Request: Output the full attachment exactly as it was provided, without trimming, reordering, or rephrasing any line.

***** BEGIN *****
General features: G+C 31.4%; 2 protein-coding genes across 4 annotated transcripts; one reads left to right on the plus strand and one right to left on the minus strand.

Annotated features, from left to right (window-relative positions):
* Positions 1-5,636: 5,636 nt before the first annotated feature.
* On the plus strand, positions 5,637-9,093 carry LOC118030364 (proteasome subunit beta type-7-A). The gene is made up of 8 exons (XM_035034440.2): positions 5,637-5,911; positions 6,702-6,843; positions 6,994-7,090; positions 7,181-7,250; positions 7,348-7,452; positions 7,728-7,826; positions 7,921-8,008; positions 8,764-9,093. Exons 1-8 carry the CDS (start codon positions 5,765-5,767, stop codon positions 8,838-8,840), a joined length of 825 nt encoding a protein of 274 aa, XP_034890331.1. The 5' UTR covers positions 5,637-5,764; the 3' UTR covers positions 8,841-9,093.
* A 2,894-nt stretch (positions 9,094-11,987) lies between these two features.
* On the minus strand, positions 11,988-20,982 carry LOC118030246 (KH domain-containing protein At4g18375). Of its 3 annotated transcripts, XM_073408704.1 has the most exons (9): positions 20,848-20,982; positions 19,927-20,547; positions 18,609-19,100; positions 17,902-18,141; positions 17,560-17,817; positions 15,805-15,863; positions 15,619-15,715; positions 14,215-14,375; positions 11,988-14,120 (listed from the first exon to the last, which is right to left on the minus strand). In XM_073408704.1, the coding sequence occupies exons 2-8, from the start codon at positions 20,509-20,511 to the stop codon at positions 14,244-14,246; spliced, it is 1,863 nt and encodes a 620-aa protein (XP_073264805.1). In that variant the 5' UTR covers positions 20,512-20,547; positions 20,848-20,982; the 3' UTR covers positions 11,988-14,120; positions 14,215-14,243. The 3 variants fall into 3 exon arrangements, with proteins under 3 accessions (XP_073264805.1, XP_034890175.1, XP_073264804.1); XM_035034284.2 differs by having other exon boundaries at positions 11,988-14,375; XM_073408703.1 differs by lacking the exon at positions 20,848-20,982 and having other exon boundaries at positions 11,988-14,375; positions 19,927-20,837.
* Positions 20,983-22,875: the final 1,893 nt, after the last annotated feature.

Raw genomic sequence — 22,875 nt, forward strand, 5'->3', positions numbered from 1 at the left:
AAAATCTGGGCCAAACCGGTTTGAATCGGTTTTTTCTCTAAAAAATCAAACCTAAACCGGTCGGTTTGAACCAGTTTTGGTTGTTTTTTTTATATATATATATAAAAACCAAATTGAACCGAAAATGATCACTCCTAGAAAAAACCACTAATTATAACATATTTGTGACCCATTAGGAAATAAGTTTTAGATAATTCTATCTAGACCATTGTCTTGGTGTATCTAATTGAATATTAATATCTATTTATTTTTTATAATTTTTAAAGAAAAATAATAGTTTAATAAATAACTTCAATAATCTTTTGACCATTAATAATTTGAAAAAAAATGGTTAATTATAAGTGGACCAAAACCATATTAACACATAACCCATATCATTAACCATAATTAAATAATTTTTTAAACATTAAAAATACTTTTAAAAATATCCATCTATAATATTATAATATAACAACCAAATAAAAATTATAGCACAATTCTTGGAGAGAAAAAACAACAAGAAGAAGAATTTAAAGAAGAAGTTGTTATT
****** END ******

General features: G+C 31.4%; 2 protein-coding genes across 4 annotated transcripts; one reads left to right on the plus strand and one right to left on the minus strand.

Annotated features, from left to right (window-relative positions):
* Positions 1-5,636: 5,636 nt before the first annotated feature.
* On the plus strand, positions 5,637-9,093 carry LOC118030364 (proteasome subunit beta type-7-A). The gene is made up of 8 exons (XM_035034440.2): positions 5,637-5,911; positions 6,702-6,843; positions 6,994-7,090; positions 7,181-7,250; positions 7,348-7,452; positions 7,728-7,826; positions 7,921-8,008; positions 8,764-9,093. Exons 1-8 carry the CDS (start codon positions 5,765-5,767, stop codon positions 8,838-8,840), a joined length of 825 nt encoding a protein of 274 aa, XP_034890331.1. The 5' UTR covers positions 5,637-5,764; the 3' UTR covers positions 8,841-9,093.
* A 2,894-nt stretch (positions 9,094-11,987) lies between these two features.
* On the minus strand, positions 11,988-20,982 carry LOC118030246 (KH domain-containing protein At4g18375). Of its 3 annotated transcripts, XM_073408704.1 has the most exons (9): positions 20,848-20,982; positions 19,927-20,547; positions 18,609-19,100; positions 17,902-18,141; positions 17,560-17,817; positions 15,805-15,863; positions 15,619-15,715; positions 14,215-14,375; positions 11,988-14,120 (listed from the first exon to the last, which is right to left on the minus strand). In XM_073408704.1, the coding sequence occupies exons 2-8, from the start codon at positions 20,509-20,511 to the stop codon at positions 14,244-14,246; spliced, it is 1,863 nt and encodes a 620-aa protein (XP_073264805.1). In that variant the 5' UTR covers positions 20,512-20,547; positions 20,848-20,982; the 3' UTR covers positions 11,988-14,120; positions 14,215-14,243. The 3 variants fall into 3 exon arrangements, with proteins under 3 accessions (XP_073264805.1, XP_034890175.1, XP_073264804.1); XM_035034284.2 differs by having other exon boundaries at positions 11,988-14,375; XM_073408703.1 differs by lacking the exon at positions 20,848-20,982 and having other exon boundaries at positions 11,988-14,375; positions 19,927-20,837.
* Positions 20,983-22,875: the final 1,893 nt, after the last annotated feature.

Raw genomic sequence — 22,875 nt, forward strand, 5'->3', positions numbered from 1 at the left:
AAAATCTGGGCCAAACCGGTTTGAATCGGTTTTTTCTCTAAAAAATCAAACCTAAACCGGTCGGTTTGAACCAGTTTTGGTTGTTTTTTTTATATATATATATAAAAACCAAATTGAACCGAAAATGATCACTCCTAGAAAAAACCACTAATTATAACATATTTGTGACCCATTAGGAAATAAGTTTTAGATAATTCTATCTAGACCATTGTCTTGGTGTATCTAATTGAATATTAATATCTATTTATTTTTTATAATTTTTAAAGAAAAATAATAGTTTAATAAATAACTTCAATAATCTTTTGACCATTAATAATTTGAAAAAAAATGGTTAATTATAAGTGGACCAAAACCATATTAACACATAACCCATATCATTAACCATAATTAAATAATTTTTTAAACATTAAAAATACTTTTAAAAATATCCATCTATAATATTATAATATAACAACCAAATAAAAATTATAGCACAATTCTTGGAGAGAAAAAACAACAAGAAGAAGAATTTAAAGAAGAAGTTGTTATT